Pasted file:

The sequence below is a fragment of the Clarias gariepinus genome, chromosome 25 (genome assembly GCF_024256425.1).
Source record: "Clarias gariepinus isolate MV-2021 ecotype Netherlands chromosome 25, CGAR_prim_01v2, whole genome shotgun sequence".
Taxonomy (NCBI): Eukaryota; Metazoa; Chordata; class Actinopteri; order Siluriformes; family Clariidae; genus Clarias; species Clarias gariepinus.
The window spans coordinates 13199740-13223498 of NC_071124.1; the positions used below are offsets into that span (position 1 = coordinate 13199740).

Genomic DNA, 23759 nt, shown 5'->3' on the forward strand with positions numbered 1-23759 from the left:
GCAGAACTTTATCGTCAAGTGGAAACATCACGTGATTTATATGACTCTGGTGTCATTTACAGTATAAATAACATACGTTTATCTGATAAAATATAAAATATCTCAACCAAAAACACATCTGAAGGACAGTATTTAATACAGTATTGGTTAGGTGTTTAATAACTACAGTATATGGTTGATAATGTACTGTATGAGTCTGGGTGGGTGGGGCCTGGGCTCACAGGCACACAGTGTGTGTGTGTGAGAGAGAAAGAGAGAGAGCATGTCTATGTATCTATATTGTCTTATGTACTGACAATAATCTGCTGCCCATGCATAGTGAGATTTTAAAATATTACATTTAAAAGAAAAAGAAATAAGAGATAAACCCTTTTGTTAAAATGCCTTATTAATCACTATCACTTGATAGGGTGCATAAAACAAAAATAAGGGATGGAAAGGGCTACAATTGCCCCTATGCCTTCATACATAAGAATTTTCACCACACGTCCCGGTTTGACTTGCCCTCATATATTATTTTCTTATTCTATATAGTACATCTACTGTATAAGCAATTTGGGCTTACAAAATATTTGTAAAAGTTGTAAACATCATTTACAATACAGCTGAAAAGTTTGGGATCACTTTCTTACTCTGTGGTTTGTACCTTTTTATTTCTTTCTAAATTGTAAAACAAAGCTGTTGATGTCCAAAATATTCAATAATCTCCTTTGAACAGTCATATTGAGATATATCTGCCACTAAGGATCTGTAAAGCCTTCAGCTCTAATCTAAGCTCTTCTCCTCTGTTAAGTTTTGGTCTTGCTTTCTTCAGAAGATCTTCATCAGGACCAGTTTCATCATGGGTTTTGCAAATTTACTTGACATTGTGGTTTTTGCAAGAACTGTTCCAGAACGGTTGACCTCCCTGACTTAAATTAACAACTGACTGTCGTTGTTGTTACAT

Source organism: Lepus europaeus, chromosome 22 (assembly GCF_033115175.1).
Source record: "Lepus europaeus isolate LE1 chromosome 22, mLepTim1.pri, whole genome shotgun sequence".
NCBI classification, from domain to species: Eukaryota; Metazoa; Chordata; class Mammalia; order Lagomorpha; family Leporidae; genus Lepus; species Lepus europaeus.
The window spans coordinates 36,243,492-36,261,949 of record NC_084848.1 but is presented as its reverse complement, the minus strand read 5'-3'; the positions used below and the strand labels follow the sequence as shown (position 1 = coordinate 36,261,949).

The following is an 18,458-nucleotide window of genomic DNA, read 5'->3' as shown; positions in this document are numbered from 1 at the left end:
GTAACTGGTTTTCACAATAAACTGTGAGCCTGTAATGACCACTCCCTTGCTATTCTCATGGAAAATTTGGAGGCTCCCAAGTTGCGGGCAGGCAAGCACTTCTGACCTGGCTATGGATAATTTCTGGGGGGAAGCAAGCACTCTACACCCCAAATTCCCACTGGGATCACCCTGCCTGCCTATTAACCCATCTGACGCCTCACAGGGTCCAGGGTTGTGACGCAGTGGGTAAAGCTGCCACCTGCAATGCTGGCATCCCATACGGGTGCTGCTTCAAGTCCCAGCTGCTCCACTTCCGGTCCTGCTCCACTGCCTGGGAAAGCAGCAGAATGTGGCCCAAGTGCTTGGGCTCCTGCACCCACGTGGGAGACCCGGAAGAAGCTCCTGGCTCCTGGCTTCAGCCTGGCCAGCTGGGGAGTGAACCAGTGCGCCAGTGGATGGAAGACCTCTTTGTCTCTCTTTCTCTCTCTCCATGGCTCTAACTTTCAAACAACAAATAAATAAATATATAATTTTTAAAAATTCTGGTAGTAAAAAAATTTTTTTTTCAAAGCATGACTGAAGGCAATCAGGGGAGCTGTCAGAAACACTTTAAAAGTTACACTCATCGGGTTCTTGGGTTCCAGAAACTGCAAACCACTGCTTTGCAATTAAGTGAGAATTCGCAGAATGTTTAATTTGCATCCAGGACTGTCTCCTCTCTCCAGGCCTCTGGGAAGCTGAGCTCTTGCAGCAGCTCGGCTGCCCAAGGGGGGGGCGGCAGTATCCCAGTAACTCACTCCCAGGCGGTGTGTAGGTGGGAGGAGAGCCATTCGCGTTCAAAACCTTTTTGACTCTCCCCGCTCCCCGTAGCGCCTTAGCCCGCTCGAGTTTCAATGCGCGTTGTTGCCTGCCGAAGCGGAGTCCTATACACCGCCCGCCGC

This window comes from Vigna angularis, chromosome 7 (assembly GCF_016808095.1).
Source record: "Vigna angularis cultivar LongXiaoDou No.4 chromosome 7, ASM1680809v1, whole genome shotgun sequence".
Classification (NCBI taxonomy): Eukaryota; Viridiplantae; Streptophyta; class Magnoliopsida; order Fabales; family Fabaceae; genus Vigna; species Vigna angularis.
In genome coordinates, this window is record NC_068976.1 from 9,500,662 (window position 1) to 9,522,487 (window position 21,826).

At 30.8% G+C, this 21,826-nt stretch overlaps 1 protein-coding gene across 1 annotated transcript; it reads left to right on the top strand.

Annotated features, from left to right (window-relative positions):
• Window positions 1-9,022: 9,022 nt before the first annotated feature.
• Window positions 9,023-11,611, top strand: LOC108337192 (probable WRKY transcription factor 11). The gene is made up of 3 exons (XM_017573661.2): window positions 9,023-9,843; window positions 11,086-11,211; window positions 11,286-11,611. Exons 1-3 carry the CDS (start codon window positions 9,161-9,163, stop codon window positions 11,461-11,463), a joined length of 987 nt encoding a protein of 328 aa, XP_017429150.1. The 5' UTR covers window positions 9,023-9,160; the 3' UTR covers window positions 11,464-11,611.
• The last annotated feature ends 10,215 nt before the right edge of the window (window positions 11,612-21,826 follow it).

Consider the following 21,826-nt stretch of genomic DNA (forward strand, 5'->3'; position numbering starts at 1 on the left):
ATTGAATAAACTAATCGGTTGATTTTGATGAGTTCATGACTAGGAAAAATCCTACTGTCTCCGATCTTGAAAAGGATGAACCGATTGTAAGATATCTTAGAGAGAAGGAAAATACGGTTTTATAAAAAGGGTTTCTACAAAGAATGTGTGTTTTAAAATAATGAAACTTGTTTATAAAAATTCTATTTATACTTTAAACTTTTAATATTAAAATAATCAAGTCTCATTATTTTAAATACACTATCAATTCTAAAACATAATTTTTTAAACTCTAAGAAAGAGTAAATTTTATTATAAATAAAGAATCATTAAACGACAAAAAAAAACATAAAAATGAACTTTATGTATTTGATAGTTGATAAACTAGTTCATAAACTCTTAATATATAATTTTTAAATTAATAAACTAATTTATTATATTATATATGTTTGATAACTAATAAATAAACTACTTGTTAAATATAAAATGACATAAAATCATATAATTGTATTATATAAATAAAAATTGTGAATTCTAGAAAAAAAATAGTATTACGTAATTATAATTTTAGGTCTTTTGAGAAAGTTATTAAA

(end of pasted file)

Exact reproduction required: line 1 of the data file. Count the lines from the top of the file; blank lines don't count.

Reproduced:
The sequence below is a fragment of the Clarias gariepinus genome, chromosome 25 (genome assembly GCF_024256425.1).